On Usage

I have found it difficult to decide how to capitalize “god” in this blog.  Always using a lowercase “g” can seem disrespectful at times and, at other times, it seems to stick out in a way that calls too much attention to the letter, when what I want is attention on the idea.  Always using a capital “G” feels disingenuous in some contexts and sometimes a little confusing.

My plan is this: When referring to the specific deity of any religion, in reference to that religion, I plan on using a capital.  If I capitalize Buddha without compunction certainly I can extend the same courtesy to Christians, no?   But when referring to my own ideas or, as it may sometimes be, my non-ideas I will leave it in the more ambiguous lowercase.  Sometimes I may be referring to both ideas at once, or at least in the same sentence and one form may take precedence over another.  I will also use the term “God” to generally refer to the Christian conception of God, if I want to talk about another religion’s deity I will give a specific label, “the God of the book of Isaiah”, or “Orthodox Judaism’s God”.  Please do not take this in a disrespectful way, I am trying to preserve both respect and honesty, but I don’t want to lose ease of reading as I go.

One thing you may note, I will not use personal pronouns for any deity that lacks a human avatar.  Jesus or Krishna may be a he, but God will stay God (or perhaps god, it depends).  I think it is generally wrong-headed to suppose any deity is bounded by modern notions of binary gender and think it especially wrong-headed to assume that God’s gender must be male.  There should be obvious reasons for that.

Let me know if you have any useful wisdom for how to make a blog about religion as inoffensive as possible.  How do you write about the god of your own faith versus the god of other people’s faith?

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2 Responses to On Usage

  1. h2466trainmaster says:

    Your plan seems reasonable and consistent with the guidance in The Chicago Manual of Style. More problematic is the use of gender-specific pronouns for deities. Where a given religion construes a deity as male or female, the use of gender-specific pronouns seems appropriate.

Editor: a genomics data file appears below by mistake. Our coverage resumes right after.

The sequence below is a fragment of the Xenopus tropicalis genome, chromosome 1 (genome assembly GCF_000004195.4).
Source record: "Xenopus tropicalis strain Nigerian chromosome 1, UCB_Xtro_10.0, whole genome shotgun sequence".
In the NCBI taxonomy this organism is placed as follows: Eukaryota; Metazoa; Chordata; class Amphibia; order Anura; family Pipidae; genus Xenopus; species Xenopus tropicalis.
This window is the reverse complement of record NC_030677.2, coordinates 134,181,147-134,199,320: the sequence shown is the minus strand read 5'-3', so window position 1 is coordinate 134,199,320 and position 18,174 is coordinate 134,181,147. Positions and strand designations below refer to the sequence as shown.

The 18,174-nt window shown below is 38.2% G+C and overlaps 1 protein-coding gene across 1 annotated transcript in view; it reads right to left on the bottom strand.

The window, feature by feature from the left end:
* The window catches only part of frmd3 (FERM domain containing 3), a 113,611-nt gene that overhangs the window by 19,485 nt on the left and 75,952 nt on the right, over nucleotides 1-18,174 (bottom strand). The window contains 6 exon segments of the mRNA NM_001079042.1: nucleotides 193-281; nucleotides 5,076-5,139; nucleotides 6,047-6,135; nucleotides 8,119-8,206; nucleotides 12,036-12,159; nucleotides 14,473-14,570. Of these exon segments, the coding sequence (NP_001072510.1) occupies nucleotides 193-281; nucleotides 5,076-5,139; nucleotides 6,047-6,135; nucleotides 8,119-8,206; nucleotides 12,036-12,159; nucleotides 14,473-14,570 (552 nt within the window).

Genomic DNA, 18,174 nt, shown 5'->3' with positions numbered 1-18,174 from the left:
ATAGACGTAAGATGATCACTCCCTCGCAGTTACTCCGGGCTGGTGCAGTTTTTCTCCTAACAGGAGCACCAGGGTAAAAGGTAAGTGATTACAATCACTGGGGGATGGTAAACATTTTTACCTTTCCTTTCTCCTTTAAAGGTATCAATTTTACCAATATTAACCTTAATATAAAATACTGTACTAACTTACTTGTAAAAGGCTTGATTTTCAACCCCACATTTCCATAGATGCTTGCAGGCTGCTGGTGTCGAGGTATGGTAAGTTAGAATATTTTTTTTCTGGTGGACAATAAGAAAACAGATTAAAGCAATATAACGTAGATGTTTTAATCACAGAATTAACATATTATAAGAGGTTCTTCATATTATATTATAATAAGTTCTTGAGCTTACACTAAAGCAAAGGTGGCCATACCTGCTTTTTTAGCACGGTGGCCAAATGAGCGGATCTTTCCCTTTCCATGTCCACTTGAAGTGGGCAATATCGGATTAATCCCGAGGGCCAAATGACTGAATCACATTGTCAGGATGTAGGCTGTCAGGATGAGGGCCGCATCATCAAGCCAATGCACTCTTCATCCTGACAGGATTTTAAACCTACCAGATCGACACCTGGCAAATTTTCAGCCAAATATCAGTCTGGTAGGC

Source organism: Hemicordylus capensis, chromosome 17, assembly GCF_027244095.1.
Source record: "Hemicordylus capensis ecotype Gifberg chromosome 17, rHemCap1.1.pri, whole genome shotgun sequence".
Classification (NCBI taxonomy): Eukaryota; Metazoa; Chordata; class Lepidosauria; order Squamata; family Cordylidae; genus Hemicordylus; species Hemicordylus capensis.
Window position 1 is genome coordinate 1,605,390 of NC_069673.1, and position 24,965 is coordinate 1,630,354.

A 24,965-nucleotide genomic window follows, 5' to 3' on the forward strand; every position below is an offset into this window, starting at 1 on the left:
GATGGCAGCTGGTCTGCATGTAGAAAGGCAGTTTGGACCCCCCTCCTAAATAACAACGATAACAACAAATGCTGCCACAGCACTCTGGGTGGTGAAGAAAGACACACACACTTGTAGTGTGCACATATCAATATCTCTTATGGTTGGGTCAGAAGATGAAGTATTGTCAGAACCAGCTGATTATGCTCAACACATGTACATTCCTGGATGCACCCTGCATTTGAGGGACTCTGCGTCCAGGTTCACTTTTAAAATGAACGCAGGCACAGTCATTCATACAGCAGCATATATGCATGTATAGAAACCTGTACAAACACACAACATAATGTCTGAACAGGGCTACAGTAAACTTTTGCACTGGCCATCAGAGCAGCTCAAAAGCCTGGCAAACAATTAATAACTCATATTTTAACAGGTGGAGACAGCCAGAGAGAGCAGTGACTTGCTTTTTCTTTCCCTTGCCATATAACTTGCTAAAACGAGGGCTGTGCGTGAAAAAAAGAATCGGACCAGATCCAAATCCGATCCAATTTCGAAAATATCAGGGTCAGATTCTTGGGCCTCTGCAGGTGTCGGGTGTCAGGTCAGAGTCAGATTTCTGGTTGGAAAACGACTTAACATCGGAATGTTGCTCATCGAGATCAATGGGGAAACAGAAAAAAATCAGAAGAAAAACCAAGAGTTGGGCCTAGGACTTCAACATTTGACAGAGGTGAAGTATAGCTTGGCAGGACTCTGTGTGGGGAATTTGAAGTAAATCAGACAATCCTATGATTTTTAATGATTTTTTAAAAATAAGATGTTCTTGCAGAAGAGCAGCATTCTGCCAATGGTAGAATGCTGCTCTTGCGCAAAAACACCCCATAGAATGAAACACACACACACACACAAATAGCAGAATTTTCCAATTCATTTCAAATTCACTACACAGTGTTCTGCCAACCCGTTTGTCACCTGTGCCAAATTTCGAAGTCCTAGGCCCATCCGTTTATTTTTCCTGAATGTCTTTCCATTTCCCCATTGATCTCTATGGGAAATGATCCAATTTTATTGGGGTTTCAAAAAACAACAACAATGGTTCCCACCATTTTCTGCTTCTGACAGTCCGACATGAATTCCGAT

There is no suggestion in the Bible that God is anything other than male. (Jesus, of course, referred to God as “Father.”) Modern theology denies that God is of a particular sex—why would sex be needed?—which causes linguistic problems. God (and, more commonly, the Holy Spirit) is sometimes referred to as “she,” though this usage has a certain feminist edginess to it. The obvious solution is to use neuter pronouns, but this sounds strange (“God and its angles”?)

    In The Episcopal Church, some people try to avoid pronouns referring to God completely, but this, too, sounds strange. (“Blessed be God: Father, Son, and Holy Spirit./And blessed be God’s kingdom, now and for ever.) The problem is simply that people don’t talk that way.

    The English language is not now equipped to deal with an un-sexed God. If writers adopt some reasonable locution and it gets used enough, it may become standard. This can be a painful process, however. Objections to the use of male pronouns where the actual sex of the referent is uncertain have indeed caused writers and editors to abandon long-established linguistic tradition. No single, satisfactory alternative has emerged, however. Using a plural pronoun such as “they” where the referent is clearly singular seems illiterate, and “s/he” or “he or she” seems clumsy. Perhaps new pronouns are called for. A solution for this latter problem might even solve the former one.

  2. I disagree that “they” as a gender non-specific singular sounds illiterate or that using “God” instead of a pronoun sounds clunky. I use these formulations all the time. It is important to bring gender equality to the sphere of religion and if that means a period of time where we use seemingly clunky language than so be it. How was the term “postal carrier” instead of “mail-main” derided? Or chairperson (ask Clint Eastwood about that)? Changing how we speak can seem strange for us, but it really is for everyone’s good that all people are included in our religious language!

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